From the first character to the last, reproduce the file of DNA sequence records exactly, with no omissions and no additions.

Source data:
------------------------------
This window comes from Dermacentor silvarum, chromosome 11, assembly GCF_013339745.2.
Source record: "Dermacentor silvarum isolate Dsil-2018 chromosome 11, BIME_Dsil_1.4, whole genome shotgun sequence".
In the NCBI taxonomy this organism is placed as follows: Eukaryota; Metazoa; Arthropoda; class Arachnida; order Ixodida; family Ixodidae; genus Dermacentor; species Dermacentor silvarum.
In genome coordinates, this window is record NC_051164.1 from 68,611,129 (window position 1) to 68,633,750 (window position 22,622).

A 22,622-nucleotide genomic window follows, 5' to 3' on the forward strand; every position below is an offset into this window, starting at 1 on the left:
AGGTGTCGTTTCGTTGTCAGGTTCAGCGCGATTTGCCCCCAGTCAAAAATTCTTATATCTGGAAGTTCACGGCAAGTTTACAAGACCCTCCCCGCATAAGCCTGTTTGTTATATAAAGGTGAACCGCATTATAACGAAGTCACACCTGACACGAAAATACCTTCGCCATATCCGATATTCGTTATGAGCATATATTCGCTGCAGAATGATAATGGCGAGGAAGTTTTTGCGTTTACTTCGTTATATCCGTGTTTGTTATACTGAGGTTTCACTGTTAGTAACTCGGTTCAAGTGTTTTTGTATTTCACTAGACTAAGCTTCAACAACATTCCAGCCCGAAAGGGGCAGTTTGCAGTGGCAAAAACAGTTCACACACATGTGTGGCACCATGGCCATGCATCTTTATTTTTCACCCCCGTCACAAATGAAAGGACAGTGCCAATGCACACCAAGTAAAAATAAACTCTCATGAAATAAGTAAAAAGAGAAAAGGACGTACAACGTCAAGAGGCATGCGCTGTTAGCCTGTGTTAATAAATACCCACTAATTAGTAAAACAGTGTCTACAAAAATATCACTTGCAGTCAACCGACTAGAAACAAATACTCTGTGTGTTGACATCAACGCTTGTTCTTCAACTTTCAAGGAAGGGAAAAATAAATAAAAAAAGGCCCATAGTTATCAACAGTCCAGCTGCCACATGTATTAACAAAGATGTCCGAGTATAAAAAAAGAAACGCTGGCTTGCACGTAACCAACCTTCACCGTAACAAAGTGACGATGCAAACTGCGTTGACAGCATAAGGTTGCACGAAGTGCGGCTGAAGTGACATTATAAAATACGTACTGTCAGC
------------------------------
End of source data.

This window comes from Dermacentor silvarum, chromosome 11, assembly GCF_013339745.2.
Source record: "Dermacentor silvarum isolate Dsil-2018 chromosome 11, BIME_Dsil_1.4, whole genome shotgun sequence".
In the NCBI taxonomy this organism is placed as follows: Eukaryota; Metazoa; Arthropoda; class Arachnida; order Ixodida; family Ixodidae; genus Dermacentor; species Dermacentor silvarum.
In genome coordinates, this window is record NC_051164.1 from 68,611,129 (window position 1) to 68,633,750 (window position 22,622).

A 22,622-nucleotide genomic window follows, 5' to 3' on the forward strand; every position below is an offset into this window, starting at 1 on the left:
AGGTGTCGTTTCGTTGTCAGGTTCAGCGCGATTTGCCCCCAGTCAAAAATTCTTATATCTGGAAGTTCACGGCAAGTTTACAAGACCCTCCCCGCATAAGCCTGTTTGTTATATAAAGGTGAACCGCATTATAACGAAGTCACACCTGACACGAAAATACCTTCGCCATATCCGATATTCGTTATGAGCATATATTCGCTGCAGAATGATAATGGCGAGGAAGTTTTTGCGTTTACTTCGTTATATCCGTGTTTGTTATACTGAGGTTTCACTGTTAGTAACTCGGTTCAAGTGTTTTTGTATTTCACTAGACTAAGCTTCAACAACATTCCAGCCCGAAAGGGGCAGTTTGCAGTGGCAAAAACAGTTCACACACATGTGTGGCACCATGGCCATGCATCTTTATTTTTCACCCCCGTCACAAATGAAAGGACAGTGCCAATGCACACCAAGTAAAAATAAACTCTCATGAAATAAGTAAAAAGAGAAAAGGACGTACAACGTCAAGAGGCATGCGCTGTTAGCCTGTGTTAATAAATACCCACTAATTAGTAAAACAGTGTCTACAAAAATATCACTTGCAGTCAACCGACTAGAAACAAATACTCTGTGTGTTGACATCAACGCTTGTTCTTCAACTTTCAAGGAAGGGAAAAATAAATAAAAAAAGGCCCATAGTTATCAACAGTCCAGCTGCCACATGTATTAACAAAGATGTCCGAGTATAAAAAAAGAAACGCTGGCTTGCACGTAACCAACCTTCACCGTAACAAAGTGACGATGCAAACTGCGTTGACAGCATAAGGTTGCACGAAGTGCGGCTGAAGTGACATTATAAAATACGTACTGTCAGC